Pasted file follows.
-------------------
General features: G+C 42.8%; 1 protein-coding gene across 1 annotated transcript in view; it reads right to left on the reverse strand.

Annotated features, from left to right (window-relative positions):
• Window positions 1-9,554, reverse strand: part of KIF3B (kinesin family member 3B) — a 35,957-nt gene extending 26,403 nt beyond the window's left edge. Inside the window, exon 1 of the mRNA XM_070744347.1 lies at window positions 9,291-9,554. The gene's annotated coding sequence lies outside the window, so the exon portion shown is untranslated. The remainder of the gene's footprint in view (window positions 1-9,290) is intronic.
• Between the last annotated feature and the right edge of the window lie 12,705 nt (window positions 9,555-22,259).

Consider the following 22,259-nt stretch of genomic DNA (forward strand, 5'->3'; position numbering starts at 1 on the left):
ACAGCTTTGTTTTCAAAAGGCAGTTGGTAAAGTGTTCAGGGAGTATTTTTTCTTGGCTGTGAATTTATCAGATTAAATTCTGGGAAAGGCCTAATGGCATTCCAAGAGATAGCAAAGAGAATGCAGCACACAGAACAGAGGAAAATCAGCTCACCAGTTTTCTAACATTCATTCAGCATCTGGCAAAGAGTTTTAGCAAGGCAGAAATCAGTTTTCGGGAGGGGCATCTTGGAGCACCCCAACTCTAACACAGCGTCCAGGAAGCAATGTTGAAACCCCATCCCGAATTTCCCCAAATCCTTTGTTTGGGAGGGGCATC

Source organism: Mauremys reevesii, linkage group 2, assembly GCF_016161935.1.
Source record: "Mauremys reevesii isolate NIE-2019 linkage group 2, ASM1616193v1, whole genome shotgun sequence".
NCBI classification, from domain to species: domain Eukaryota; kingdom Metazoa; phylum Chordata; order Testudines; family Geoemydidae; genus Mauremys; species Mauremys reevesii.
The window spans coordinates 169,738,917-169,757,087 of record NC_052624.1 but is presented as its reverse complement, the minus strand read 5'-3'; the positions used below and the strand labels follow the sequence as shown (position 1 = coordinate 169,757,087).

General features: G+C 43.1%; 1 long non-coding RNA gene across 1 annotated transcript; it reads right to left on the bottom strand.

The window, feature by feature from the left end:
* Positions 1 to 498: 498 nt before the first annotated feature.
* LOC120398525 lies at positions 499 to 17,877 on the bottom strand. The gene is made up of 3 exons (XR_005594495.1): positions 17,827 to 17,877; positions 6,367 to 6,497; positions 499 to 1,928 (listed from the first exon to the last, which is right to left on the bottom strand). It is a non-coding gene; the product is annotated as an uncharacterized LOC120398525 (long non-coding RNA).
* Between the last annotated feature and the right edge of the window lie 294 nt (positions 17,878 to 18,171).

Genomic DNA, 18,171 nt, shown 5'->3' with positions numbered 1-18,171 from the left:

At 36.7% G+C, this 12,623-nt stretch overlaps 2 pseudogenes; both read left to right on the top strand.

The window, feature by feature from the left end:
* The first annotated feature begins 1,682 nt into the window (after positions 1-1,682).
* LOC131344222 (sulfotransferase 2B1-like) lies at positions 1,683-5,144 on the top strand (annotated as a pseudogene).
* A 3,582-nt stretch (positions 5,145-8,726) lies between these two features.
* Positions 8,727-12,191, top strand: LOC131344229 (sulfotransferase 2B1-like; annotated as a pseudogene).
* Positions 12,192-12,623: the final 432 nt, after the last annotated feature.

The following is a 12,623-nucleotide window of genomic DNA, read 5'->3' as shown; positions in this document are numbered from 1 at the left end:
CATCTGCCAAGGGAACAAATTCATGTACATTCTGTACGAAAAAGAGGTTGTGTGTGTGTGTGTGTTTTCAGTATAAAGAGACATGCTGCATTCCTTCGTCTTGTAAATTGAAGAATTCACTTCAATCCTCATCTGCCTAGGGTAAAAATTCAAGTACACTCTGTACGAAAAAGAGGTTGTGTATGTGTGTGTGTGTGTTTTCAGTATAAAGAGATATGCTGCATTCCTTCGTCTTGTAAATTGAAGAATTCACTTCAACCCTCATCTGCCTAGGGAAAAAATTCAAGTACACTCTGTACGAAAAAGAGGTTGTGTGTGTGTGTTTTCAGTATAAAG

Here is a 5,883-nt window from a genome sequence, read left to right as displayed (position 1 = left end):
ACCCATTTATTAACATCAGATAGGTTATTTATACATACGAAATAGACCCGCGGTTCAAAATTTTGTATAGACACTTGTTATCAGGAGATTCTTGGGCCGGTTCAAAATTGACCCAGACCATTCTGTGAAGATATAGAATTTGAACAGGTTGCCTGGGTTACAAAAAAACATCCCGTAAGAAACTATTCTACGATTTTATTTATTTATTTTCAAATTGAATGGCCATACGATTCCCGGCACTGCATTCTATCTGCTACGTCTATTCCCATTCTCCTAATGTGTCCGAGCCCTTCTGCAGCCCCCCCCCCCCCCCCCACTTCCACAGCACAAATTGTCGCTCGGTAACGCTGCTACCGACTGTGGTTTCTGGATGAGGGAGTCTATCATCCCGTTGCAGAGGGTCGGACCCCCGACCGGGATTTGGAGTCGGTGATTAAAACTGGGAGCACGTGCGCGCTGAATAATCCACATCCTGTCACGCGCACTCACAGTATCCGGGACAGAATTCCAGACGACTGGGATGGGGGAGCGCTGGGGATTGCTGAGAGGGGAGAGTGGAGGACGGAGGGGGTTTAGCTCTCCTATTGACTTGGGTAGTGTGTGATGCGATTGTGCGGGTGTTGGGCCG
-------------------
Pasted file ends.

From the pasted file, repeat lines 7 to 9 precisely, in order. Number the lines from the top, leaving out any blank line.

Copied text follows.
Source organism: Mauremys reevesii, linkage group 2, assembly GCF_016161935.1.
Source record: "Mauremys reevesii isolate NIE-2019 linkage group 2, ASM1616193v1, whole genome shotgun sequence".
NCBI classification, from domain to species: domain Eukaryota; kingdom Metazoa; phylum Chordata; order Testudines; family Geoemydidae; genus Mauremys; species Mauremys reevesii.